Unified Command Group focused on providing resources to mitigate COVID-19 – Tennessee’s COVID-19 Unified Command Group is continuing focused efforts of disease management, improving hospital and testing capacity, and increasing the state’s Personal Protection Equipment (PPE) supply chain during the pandemic. The Unified Command Group will also weigh in on recommendations regarding how to begin the phased-in reopening of the economy.
Snapshot of pandemic’s impact on public safety spotlighted in new TBI data – The Tennessee Bureau of Investigation released data this week spotlighting the pandemic’s effects on crime. Comparing January through March of 2019 and 2020, reported instances of burglary decreased by approximately 17 percent. Burglaries reported as having occurred in a home also decreased by approximately 20 percent, while those reported in many public places increased, including convenience stores (up more than 15 percent year-to-year), liquor stores (up approximately 53 percent), and department/discount stores (up more than 15 percent). Crimes reported as having a domestic violence nexus decreased by approximately 4 percent comparing the same time periods. The combined number of reported thefts and crimes designated as violent in nature decreased by more than 5 percent.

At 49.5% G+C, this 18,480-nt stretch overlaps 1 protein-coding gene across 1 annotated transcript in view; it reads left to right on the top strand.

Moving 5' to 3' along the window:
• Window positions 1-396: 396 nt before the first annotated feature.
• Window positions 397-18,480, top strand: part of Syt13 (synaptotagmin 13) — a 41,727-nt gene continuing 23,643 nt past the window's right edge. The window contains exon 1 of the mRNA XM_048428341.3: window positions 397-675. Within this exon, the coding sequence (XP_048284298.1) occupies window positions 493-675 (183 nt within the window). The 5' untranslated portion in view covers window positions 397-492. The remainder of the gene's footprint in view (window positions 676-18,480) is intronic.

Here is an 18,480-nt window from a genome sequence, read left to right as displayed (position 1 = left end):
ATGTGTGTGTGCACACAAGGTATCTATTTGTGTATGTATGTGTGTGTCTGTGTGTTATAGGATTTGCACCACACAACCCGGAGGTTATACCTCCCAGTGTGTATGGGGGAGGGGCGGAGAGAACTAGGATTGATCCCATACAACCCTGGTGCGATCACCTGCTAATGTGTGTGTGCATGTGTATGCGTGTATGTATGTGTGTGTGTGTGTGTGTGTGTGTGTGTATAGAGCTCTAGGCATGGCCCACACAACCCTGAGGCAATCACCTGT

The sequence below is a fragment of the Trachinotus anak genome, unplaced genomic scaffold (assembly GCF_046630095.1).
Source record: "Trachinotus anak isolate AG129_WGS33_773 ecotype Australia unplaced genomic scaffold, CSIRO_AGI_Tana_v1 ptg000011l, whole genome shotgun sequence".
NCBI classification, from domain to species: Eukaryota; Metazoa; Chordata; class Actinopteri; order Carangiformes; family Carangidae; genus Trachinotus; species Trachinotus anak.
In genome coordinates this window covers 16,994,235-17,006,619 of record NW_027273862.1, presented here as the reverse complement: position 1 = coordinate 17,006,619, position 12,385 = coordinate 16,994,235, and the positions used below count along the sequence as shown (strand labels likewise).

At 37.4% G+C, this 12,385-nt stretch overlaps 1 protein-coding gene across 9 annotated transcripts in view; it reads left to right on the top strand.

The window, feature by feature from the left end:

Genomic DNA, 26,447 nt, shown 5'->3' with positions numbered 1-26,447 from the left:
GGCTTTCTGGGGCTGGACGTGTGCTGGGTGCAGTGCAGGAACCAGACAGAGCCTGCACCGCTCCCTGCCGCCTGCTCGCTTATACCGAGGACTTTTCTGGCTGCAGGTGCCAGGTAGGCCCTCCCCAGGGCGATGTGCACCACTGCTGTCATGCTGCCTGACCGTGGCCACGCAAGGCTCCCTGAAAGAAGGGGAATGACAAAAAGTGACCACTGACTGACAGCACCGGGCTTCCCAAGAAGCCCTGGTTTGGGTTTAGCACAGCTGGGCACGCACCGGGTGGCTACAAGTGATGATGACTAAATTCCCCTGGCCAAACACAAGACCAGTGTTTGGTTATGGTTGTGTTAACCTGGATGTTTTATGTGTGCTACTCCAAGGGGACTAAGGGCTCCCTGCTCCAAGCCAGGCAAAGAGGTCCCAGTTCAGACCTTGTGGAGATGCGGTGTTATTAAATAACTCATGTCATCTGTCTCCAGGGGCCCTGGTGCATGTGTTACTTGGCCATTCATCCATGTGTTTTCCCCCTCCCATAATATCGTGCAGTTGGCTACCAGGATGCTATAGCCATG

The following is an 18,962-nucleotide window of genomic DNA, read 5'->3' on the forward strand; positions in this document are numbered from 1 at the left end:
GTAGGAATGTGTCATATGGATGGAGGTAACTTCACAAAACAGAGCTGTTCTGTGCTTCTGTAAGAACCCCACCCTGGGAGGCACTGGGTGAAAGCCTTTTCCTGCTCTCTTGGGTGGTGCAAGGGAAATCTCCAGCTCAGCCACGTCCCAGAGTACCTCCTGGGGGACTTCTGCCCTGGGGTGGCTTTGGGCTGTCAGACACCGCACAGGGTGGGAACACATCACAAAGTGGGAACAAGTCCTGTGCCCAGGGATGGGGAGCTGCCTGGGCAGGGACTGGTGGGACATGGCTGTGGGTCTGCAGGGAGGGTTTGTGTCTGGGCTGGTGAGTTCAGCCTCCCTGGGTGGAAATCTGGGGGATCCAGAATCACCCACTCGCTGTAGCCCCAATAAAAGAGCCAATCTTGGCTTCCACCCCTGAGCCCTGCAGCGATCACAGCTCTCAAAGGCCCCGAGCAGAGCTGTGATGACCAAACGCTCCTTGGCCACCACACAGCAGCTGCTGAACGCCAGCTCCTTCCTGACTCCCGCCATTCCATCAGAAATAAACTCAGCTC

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District 6 Senator